Now here’s the “trick” of this quilt. Once you sew nine patches together in a 3X3 grid, you cut each grid in half — twice. What you’re left with is four smaller blocks made from a single grid. It looks like this:


Once you sew and cut a number of 9-patch grids, you’re left with an assortment of smaller blocks you can arrange in any number of ways. I think I prefer a “random” arrangement that looks something like this.


The beauty of this quilt is that you get a lot of bang for your buck. The finished quilt looks like you did a lot more work than you actually did (which is the “magic” of sewing larger pieces and then cutting them into smaller pieces). Since my first quilt looks like it was a lot easier than it actually was, it’s only fair that my second looks a lot harder.

Perhaps that’s the yin and yang of quilting?

With gratitude {for a long weekend spent creatively obsessed and sew fulfilled},

Joan, who’s a little grateful that the weatherman predicted rain all weekend, prompting Mr. Mom to cancel the family’s kayaking plans and giving her ample time to hide behind the sewing machine

Block by block.

Dear friends,


I enjoyed a quiet day alone yesterday. Kate went to a wedding while Mr. Mom and Parker took their dirt-bikes to a wilderness area for an afternoon ride.  So I took advantage of a long stretch of time to nearly finish Kate’s quilt top.

I still have some ric-rac and two borders to put around the blocks, but I’m awfully close. I just might finish it this weekend. Then all I have to do is to piece the backing before shipping it off to be quilted. I took this photo as daylight was fading so you can’t really see the fabrics very well. It looks better in person — bright and colorful but not garish. When it’s all finished, I’ll take photos in proper light so you can see the subtleties of the prints.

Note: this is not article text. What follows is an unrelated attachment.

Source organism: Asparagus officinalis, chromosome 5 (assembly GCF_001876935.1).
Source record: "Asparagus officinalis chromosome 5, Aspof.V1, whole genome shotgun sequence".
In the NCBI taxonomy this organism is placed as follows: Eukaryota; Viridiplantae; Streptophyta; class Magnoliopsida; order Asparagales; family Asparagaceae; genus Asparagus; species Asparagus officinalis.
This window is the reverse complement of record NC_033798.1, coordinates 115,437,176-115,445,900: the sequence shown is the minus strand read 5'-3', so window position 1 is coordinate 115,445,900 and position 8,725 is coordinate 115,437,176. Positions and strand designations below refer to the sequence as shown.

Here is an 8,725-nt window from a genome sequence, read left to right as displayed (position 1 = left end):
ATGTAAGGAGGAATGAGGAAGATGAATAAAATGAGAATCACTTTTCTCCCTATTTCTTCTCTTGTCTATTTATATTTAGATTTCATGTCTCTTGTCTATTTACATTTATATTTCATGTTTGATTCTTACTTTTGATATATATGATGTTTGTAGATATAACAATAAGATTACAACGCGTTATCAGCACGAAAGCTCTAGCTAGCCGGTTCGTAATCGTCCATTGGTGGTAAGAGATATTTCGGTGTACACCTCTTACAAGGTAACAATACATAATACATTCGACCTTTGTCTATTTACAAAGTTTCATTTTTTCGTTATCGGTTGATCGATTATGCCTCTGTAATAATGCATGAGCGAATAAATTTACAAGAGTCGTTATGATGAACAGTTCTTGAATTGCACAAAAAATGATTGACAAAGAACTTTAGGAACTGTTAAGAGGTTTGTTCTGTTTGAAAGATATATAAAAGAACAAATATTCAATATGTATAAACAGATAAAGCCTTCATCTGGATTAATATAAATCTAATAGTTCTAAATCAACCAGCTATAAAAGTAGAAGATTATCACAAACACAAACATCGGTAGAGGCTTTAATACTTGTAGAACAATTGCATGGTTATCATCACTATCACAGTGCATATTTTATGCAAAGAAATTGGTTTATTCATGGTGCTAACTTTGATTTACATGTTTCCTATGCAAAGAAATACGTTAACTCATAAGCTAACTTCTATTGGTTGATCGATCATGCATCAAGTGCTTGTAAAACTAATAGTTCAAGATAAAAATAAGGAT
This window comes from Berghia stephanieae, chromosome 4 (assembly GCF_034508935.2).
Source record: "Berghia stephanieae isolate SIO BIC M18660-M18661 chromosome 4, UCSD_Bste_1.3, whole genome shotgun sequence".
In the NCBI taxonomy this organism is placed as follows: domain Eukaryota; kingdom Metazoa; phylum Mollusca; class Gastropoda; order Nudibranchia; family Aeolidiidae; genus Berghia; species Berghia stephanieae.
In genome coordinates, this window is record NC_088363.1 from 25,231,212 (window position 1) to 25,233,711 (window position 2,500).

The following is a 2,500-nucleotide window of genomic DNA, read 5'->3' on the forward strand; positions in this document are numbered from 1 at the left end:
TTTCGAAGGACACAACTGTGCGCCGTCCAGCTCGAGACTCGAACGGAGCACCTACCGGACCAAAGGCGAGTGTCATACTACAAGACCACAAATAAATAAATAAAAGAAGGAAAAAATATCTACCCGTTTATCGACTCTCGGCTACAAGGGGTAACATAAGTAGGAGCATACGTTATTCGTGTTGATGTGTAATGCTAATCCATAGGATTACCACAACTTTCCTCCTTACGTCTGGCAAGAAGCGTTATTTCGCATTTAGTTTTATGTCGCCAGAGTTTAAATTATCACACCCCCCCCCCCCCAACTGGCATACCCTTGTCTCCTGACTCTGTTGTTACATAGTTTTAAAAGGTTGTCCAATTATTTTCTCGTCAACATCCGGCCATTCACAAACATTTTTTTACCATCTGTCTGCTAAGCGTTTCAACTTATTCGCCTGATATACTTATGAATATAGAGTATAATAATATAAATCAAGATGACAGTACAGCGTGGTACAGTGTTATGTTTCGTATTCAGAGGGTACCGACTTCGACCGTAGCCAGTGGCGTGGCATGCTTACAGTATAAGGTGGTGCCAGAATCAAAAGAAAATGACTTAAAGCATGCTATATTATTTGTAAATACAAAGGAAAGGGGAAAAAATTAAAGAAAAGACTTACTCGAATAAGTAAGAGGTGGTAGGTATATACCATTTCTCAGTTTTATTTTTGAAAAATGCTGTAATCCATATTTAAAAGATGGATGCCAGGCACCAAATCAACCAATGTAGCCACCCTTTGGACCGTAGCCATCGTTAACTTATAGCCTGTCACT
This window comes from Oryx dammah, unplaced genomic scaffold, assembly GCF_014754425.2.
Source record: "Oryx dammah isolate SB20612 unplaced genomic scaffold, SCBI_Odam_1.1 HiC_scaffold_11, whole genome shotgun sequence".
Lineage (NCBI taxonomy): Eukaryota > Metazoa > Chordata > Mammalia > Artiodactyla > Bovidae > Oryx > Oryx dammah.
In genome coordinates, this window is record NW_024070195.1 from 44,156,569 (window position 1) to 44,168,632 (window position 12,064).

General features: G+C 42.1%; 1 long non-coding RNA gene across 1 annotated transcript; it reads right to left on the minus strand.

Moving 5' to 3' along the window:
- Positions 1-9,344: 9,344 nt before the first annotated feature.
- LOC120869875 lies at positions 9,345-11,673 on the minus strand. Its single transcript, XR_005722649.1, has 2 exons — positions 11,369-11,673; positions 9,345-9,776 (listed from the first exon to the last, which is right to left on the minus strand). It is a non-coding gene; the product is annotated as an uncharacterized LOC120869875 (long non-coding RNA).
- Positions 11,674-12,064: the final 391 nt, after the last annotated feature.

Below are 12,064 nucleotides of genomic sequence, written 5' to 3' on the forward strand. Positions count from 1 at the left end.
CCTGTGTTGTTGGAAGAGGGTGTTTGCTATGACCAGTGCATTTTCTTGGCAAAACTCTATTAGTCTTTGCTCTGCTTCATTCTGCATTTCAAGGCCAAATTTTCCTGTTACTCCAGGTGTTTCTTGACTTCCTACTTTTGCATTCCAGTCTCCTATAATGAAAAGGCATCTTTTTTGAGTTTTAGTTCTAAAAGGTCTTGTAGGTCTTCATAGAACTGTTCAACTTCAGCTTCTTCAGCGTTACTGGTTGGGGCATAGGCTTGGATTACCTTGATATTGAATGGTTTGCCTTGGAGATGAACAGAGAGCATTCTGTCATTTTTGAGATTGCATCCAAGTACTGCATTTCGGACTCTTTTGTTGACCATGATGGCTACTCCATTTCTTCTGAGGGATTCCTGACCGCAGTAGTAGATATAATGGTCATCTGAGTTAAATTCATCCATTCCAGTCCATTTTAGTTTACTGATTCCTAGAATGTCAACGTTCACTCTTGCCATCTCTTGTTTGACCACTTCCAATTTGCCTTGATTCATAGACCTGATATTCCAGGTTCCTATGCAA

I chose this quilt pattern because it’s a little rustic and seems old-fashioned to me. While I’ve always appreciated the handiwork required of intricate and artistic quilts, my favorites have always leaned toward the folk art variety — something you  might have seen 70 years ago on an iron bed in a cabin in the woods. I like the contrast of the rustic pattern with the bright and modern fabrics I selected, especially since my girl is a big fan of bright colors. I think it will look terrific in her college apartment next fall.

You don’t have to look very close to notice my many mistakes. A friend’s mother is an expert quilter — expert, as in she’s had several quilts selected for the prestigious Paducah show. She’s been giving me encouragement and she recently told me every quilt has a “God” block — that one block in a quilt that’s imperfect. (Some quilters call it the “humility” block because when you leave it in, it shows your humility before God.)